RLC in the Media: Anti-strip search campaign gains momentum in NSW

Sniffer dogs and police are harassing more people at train stations, and strip searches of young people, Aboriginal and people in regional NSW are on the rise.

Rachel Evans & Susan Price report For Green Left Weekly

Redfern Legal Centre launched a Safe and Sound campaign last December, which aims to stop unnecessary strip searches, provide fairness and dignity for young people and ensure safe music and cultural festivals for young people. It also aims to see laws around strip searching changed.

Strip searching is traumatising and degrading. In particular, women who have been sexually assaulted can suffer a repeat of the degrading mental effects of the original incident and incidences.

The Law Enforcement (Powers and Responsibilities) Act 2002 (LEPRA)  allows police to conduct strip searches where it is deemed “necessary and urgent”. Police need additional “reasonable doubt” to search members of the public.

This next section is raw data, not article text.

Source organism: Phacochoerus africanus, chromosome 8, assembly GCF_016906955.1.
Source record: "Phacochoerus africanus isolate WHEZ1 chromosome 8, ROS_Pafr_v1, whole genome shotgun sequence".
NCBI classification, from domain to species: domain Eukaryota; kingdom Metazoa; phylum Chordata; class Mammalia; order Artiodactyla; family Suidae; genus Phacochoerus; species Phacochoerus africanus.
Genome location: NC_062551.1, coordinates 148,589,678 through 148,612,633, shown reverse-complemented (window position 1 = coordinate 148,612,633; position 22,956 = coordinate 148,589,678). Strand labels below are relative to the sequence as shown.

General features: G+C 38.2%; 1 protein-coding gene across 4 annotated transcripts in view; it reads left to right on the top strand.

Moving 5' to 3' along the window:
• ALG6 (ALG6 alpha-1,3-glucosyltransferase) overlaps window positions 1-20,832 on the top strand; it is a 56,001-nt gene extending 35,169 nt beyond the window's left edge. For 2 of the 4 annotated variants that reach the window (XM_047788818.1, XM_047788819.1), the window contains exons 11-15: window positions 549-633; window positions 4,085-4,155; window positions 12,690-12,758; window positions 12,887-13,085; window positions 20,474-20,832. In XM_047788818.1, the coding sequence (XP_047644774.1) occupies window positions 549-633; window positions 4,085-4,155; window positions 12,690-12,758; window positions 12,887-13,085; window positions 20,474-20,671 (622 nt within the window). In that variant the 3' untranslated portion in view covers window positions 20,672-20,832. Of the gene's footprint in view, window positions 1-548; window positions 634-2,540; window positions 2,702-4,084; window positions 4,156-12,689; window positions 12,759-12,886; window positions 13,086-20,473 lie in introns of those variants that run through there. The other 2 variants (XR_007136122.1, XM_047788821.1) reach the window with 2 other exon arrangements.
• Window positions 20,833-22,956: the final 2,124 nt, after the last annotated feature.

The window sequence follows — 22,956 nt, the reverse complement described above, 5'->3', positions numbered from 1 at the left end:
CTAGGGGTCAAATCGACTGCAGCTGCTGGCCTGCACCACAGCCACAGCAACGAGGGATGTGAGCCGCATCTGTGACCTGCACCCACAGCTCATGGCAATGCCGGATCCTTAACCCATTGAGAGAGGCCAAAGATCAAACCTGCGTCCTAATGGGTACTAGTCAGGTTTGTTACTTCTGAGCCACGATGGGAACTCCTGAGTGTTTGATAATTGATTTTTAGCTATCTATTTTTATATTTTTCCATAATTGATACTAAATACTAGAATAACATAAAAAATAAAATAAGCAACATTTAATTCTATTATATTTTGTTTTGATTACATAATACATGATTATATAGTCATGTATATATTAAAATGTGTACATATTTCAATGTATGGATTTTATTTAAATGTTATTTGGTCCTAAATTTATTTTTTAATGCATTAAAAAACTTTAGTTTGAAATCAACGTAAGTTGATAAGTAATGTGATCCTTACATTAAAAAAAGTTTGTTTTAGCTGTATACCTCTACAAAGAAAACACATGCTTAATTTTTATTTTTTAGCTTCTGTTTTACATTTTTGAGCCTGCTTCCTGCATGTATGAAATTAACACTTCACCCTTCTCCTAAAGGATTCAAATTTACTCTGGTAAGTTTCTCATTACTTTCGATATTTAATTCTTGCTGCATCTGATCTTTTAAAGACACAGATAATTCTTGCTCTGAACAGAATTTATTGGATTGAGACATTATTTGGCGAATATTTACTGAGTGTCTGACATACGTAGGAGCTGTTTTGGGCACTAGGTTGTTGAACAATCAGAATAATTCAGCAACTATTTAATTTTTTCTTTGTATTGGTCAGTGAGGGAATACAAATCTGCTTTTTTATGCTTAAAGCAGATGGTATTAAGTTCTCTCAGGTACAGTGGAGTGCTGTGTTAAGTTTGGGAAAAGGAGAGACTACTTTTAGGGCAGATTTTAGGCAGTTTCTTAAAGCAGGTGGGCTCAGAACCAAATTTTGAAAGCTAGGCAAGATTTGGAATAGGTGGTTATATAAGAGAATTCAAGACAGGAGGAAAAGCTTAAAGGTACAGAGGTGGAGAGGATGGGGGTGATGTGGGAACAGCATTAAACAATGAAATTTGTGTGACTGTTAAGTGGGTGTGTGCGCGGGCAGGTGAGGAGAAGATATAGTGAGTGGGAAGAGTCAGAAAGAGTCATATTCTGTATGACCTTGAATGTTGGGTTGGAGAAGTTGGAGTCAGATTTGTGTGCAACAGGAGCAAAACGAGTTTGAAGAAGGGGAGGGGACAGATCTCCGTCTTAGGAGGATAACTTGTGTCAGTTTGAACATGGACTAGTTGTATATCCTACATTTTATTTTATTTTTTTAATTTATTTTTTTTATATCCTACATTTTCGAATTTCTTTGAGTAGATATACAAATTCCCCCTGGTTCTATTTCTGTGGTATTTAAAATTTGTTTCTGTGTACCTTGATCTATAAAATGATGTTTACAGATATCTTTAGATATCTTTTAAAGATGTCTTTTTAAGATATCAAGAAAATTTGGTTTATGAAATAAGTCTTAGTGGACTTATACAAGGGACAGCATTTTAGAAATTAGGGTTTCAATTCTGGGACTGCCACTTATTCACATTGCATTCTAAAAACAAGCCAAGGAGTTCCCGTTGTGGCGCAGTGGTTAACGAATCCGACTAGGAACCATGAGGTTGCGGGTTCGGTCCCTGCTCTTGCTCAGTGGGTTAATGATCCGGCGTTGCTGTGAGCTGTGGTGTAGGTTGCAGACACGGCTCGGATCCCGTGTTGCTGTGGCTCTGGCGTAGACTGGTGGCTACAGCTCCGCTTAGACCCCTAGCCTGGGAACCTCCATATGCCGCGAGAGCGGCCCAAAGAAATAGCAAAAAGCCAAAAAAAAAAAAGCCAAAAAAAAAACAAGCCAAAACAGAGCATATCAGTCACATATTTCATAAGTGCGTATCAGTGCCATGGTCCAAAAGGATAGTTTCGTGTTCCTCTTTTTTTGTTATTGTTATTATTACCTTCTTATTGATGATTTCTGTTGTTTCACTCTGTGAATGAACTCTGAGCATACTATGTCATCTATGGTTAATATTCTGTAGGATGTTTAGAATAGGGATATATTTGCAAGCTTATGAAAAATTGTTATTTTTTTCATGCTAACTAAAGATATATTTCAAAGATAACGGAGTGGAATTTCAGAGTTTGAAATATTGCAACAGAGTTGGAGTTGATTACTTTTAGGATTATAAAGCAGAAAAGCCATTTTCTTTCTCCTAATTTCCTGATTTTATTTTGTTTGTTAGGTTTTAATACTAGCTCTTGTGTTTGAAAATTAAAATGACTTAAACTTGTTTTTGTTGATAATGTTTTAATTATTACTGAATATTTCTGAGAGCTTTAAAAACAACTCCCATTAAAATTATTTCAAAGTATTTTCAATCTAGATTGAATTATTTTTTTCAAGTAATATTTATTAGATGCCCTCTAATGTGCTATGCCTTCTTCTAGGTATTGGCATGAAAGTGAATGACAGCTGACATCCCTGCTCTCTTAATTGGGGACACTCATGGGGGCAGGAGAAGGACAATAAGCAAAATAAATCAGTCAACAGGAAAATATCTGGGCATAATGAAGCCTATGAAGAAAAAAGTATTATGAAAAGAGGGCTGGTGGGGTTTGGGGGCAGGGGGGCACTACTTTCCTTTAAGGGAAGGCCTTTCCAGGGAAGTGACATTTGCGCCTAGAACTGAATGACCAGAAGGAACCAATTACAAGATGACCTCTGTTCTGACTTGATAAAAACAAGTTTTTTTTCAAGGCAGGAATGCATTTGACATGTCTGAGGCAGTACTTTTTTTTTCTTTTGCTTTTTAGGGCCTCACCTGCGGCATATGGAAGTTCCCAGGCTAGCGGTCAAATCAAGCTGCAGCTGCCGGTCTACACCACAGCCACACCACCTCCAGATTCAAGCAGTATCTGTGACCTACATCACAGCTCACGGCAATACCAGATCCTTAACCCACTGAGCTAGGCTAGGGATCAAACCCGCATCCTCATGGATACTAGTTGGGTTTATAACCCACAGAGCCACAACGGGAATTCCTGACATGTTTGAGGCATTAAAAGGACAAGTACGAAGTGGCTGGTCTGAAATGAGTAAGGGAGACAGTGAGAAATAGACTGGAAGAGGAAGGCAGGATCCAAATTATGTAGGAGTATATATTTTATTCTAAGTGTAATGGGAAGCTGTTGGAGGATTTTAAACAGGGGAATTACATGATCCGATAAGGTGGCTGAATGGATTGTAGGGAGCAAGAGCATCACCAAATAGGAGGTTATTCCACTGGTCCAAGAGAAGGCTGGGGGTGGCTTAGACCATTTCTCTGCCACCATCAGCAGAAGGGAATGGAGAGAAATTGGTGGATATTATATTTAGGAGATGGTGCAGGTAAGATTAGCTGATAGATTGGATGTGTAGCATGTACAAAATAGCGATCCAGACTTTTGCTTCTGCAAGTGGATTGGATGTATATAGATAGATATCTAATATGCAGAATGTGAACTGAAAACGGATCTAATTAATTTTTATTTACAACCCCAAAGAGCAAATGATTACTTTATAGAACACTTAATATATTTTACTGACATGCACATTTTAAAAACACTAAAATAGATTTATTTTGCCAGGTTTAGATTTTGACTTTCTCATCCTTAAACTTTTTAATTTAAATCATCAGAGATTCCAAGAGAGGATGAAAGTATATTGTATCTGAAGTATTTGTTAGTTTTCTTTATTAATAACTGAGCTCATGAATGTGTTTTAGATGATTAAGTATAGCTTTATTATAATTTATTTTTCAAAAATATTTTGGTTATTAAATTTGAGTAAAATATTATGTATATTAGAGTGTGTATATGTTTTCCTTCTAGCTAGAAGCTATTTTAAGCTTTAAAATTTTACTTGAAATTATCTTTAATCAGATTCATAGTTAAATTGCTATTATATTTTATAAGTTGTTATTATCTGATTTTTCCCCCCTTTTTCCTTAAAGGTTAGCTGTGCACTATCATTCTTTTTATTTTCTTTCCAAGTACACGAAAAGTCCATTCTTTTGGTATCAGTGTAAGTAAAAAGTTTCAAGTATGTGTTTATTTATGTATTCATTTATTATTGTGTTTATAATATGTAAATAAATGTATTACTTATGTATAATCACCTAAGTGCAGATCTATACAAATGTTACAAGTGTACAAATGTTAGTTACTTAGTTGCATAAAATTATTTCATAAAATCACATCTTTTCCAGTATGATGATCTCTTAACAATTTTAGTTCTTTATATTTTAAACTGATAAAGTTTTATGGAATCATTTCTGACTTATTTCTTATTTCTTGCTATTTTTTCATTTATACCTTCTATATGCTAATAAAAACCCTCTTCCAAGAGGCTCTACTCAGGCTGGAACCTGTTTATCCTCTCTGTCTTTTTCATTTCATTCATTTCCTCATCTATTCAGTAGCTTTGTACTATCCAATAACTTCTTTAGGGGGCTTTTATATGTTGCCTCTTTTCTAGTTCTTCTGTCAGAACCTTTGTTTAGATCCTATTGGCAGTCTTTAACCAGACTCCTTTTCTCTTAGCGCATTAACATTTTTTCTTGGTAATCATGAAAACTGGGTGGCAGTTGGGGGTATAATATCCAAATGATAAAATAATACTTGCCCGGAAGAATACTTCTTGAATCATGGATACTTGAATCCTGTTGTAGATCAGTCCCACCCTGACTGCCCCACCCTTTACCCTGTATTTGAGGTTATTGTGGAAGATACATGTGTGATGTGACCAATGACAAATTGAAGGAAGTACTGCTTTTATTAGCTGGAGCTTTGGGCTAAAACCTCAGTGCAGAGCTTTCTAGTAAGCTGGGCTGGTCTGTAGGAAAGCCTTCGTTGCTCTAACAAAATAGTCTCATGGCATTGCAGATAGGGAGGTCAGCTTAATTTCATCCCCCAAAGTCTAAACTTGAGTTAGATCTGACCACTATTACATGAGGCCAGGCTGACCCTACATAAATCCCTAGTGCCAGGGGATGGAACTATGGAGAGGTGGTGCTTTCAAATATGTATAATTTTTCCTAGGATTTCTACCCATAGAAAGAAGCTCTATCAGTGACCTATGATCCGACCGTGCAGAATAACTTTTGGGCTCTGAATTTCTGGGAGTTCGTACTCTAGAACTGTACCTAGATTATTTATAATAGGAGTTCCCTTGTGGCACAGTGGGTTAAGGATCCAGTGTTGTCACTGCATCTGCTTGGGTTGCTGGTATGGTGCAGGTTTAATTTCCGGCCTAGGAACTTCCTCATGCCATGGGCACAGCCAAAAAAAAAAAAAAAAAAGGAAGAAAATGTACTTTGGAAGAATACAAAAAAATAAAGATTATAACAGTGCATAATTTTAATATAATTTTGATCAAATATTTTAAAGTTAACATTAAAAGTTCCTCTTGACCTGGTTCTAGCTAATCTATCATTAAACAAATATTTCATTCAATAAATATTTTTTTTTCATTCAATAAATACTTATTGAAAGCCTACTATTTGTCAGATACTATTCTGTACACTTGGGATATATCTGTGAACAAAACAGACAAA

Section 33 of the LEPRA says a strip search must be carried out in an enclosed area, body cavities should never be checked, the search should not involve the removal of any clothing unnecessarily and an officer should never touch an individual.

However, there have been incidences of strip searches carried out in public, with police officers touching victims and with a police officer of the opposite sex present (searches can only be conducted with an officer of the same sex). In some cases, children as young as 10 have been strip searched and asked to squat and cough.

What should you do when told by a police officer you will be strip searched?

First, tell them you do not consent to the strip search. This will assist in legal proceedings later. Secondly, ask for the police officer’s name and police station. This will also assist in proceedings.

However, if the police officer is determined to strip search you and you refuse, you could be charged with hindering police work. In this case, having a friend or bystander filming, from a safe distance, can stop the police from carrying out a more violent assault.

Read the full article here: (Green Left Weekly, 24 May 2019)